Atmos. Chem. Phys. Discuss., 9, 22337-22363, 2009
www.atmos-chem-phys-discuss.net/9/22337/2009/
doi:10.5194/acpd-9-22337-2009
© Author(s) 2009. This work is distributed
under the Creative Commons Attribution 3.0 License.
Review Status
This discussion paper has been under review for the journal Atmospheric Chemistry and Physics (ACP). Please refer to the corresponding final paper in ACP.
Parametric studies of contrail ice particle formation in jet regime using one-dimensional microphysical modeling
H.-W. Wong and R. C. Miake-Lye
Center for Aero-Thermodynamics, Aerodyne Research, Inc., Billerica, Massachusetts, USA

Abstract. Condensation trails (contrails) formed from water vapor emissions behind aircraft engines are the most uncertain components of the aviation impacts on climate change. To gain improved knowledge of contrail and contrail-induced cirrus cloud formation, understanding of contrail ice particle formation immediately after aircraft engines is needed. Despite many efforts spent in modeling the microphysics of ice crystal formation in jet regime (with a plume age <5 s), systematic understanding of parametric effects of variables affecting contrail ice particle formation is still limited. In this work, we apply a one-dimensional modeling approach to study contrail ice particle formation in near-field aircraft plumes up to 1000 m downstream of an aircraft engine in the soot-rich regime (soot number emission index >1×1015 (kg-fuel)−1) at cruise. The effects of ion-mediated nucleation, ambient relative humidity, fuel sulfur content, and initial soot emissions were investigated. Our simulation results suggest that ice particles are mainly formed by water condensation on emitted soot particles. The growth of ice coated soot particles is driven by water vapor emissions in the first 1000 m and by ambient relative humidity afterwards. The presence of chemi-ions does not significantly contribute to the formation of ice particles, and the effect of fuel sulfur content is small over the range typical of standard jet fuels. The initial properties of soot emissions play the most critical role, and our calculations suggest that higher number concentration and smaller size of contrail particle nuclei may be able to effectively suppress the formation of contrail ice particles, providing a possible approach for contrail mitigation.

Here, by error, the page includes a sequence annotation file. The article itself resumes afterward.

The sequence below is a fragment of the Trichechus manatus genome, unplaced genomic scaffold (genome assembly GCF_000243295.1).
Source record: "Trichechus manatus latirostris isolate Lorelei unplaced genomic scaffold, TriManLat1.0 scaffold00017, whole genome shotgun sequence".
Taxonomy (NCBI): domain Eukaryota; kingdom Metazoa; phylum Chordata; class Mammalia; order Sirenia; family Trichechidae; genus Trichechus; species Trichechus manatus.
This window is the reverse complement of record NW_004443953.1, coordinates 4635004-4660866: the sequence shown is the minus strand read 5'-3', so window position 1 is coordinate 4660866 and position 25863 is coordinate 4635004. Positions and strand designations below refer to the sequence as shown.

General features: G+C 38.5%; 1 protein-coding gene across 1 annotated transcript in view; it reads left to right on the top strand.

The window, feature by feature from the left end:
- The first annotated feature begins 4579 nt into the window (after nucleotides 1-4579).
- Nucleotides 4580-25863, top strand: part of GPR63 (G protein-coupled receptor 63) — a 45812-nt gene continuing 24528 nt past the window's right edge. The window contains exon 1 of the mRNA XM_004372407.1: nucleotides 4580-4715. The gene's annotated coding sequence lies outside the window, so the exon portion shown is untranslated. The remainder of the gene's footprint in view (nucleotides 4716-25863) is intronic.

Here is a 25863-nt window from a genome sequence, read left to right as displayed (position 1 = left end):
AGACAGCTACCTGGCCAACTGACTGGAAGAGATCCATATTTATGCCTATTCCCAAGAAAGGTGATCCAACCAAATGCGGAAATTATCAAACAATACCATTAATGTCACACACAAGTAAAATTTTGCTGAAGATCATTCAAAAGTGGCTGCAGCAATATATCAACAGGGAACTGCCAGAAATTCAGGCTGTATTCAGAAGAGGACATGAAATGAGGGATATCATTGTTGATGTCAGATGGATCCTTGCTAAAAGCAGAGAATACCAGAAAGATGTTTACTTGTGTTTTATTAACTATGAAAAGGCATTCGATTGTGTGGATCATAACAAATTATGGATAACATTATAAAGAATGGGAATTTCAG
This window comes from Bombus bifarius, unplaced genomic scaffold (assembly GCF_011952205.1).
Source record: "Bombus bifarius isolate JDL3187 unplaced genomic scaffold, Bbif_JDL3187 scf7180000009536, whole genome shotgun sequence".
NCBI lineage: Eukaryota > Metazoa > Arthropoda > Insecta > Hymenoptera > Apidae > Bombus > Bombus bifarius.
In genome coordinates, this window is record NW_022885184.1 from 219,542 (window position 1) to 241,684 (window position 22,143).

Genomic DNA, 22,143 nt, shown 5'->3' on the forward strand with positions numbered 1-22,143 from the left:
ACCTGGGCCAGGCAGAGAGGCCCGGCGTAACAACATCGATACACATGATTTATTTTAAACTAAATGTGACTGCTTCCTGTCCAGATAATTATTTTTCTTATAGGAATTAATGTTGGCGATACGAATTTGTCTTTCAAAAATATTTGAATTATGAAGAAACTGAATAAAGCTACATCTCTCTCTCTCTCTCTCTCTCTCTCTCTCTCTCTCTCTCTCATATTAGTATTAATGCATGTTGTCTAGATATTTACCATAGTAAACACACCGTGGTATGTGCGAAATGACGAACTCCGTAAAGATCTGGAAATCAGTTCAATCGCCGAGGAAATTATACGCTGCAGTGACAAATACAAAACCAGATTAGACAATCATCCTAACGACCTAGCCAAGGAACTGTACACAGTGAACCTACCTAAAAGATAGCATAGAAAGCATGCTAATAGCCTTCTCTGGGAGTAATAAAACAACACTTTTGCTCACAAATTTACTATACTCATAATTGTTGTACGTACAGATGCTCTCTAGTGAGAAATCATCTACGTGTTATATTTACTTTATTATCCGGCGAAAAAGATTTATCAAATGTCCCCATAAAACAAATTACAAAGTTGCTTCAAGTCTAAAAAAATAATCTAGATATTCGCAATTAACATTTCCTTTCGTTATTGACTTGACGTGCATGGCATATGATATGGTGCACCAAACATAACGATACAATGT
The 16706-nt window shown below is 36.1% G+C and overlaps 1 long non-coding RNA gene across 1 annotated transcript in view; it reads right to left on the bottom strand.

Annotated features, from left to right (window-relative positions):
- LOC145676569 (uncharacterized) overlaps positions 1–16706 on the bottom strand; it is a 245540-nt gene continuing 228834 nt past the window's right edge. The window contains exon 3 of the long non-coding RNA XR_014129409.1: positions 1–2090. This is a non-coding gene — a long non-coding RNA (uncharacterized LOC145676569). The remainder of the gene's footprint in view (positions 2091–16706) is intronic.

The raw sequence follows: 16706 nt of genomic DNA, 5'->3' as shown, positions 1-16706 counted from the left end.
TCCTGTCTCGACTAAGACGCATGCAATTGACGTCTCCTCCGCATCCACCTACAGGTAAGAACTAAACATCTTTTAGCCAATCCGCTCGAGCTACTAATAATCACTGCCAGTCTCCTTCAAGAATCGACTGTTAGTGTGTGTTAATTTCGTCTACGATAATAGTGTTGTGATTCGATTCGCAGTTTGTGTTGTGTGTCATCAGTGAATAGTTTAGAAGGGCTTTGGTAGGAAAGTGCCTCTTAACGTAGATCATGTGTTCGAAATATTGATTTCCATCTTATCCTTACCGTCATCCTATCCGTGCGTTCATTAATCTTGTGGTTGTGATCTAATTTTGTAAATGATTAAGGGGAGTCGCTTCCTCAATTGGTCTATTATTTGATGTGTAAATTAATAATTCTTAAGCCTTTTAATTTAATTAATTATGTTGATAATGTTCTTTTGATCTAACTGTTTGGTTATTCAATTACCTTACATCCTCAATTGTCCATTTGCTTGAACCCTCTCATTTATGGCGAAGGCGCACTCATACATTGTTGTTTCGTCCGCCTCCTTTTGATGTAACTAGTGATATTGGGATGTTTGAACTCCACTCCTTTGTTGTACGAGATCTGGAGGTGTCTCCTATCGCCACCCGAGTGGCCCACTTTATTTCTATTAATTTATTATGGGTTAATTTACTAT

Citation: Wong, H.-W. and Miake-Lye, R. C.: Parametric studies of contrail ice particle formation in jet regime using one-dimensional microphysical modeling, Atmos. Chem. Phys. Discuss., 9, 22337-22363, doi:10.5194/acpd-9-22337-2009, 2009.
 
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